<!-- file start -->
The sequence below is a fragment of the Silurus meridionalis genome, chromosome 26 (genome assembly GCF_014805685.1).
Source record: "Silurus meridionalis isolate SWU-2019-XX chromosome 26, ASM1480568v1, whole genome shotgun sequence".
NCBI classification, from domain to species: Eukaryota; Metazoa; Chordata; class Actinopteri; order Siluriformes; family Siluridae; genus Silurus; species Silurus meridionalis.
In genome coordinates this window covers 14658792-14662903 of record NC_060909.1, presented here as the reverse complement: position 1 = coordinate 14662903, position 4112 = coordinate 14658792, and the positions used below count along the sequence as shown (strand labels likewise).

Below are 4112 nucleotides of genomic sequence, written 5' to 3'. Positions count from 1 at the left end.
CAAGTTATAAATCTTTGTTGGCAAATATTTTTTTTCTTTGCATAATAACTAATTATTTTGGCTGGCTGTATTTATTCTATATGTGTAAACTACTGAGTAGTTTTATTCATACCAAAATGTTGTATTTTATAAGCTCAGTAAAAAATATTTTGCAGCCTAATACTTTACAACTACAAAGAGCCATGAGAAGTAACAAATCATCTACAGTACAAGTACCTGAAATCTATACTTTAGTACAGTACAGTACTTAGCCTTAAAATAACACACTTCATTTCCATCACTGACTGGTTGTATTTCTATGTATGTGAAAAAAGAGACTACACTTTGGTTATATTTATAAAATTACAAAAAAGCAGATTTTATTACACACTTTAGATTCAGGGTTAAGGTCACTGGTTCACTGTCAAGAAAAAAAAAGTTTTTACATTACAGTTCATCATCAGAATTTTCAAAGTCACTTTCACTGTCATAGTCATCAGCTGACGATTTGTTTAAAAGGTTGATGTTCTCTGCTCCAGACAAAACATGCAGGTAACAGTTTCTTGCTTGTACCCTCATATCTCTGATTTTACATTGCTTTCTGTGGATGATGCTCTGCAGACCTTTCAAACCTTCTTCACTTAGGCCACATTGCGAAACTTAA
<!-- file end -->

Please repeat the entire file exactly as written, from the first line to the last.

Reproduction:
The sequence below is a fragment of the Silurus meridionalis genome, chromosome 26 (genome assembly GCF_014805685.1).
Source record: "Silurus meridionalis isolate SWU-2019-XX chromosome 26, ASM1480568v1, whole genome shotgun sequence".
NCBI classification, from domain to species: Eukaryota; Metazoa; Chordata; class Actinopteri; order Siluriformes; family Siluridae; genus Silurus; species Silurus meridionalis.
In genome coordinates this window covers 14658792-14662903 of record NC_060909.1, presented here as the reverse complement: position 1 = coordinate 14662903, position 4112 = coordinate 14658792, and the positions used below count along the sequence as shown (strand labels likewise).

Below are 4112 nucleotides of genomic sequence, written 5' to 3'. Positions count from 1 at the left end.
CAAGTTATAAATCTTTGTTGGCAAATATTTTTTTTCTTTGCATAATAACTAATTATTTTGGCTGGCTGTATTTATTCTATATGTGTAAACTACTGAGTAGTTTTATTCATACCAAAATGTTGTATTTTATAAGCTCAGTAAAAAATATTTTGCAGCCTAATACTTTACAACTACAAAGAGCCATGAGAAGTAACAAATCATCTACAGTACAAGTACCTGAAATCTATACTTTAGTACAGTACAGTACTTAGCCTTAAAATAACACACTTCATTTCCATCACTGACTGGTTGTATTTCTATGTATGTGAAAAAAGAGACTACACTTTGGTTATATTTATAAAATTACAAAAAAGCAGATTTTATTACACACTTTAGATTCAGGGTTAAGGTCACTGGTTCACTGTCAAGAAAAAAAAAGTTTTTACATTACAGTTCATCATCAGAATTTTCAAAGTCACTTTCACTGTCATAGTCATCAGCTGACGATTTGTTTAAAAGGTTGATGTTCTCTGCTCCAGACAAAACATGCAGGTAACAGTTTCTTGCTTGTACCCTCATATCTCTGATTTTACATTGCTTTCTGTGGATGATGCTCTGCAGACCTTTCAAACCTTCTTCACTTAGGCCACATTGCGAAACTTAA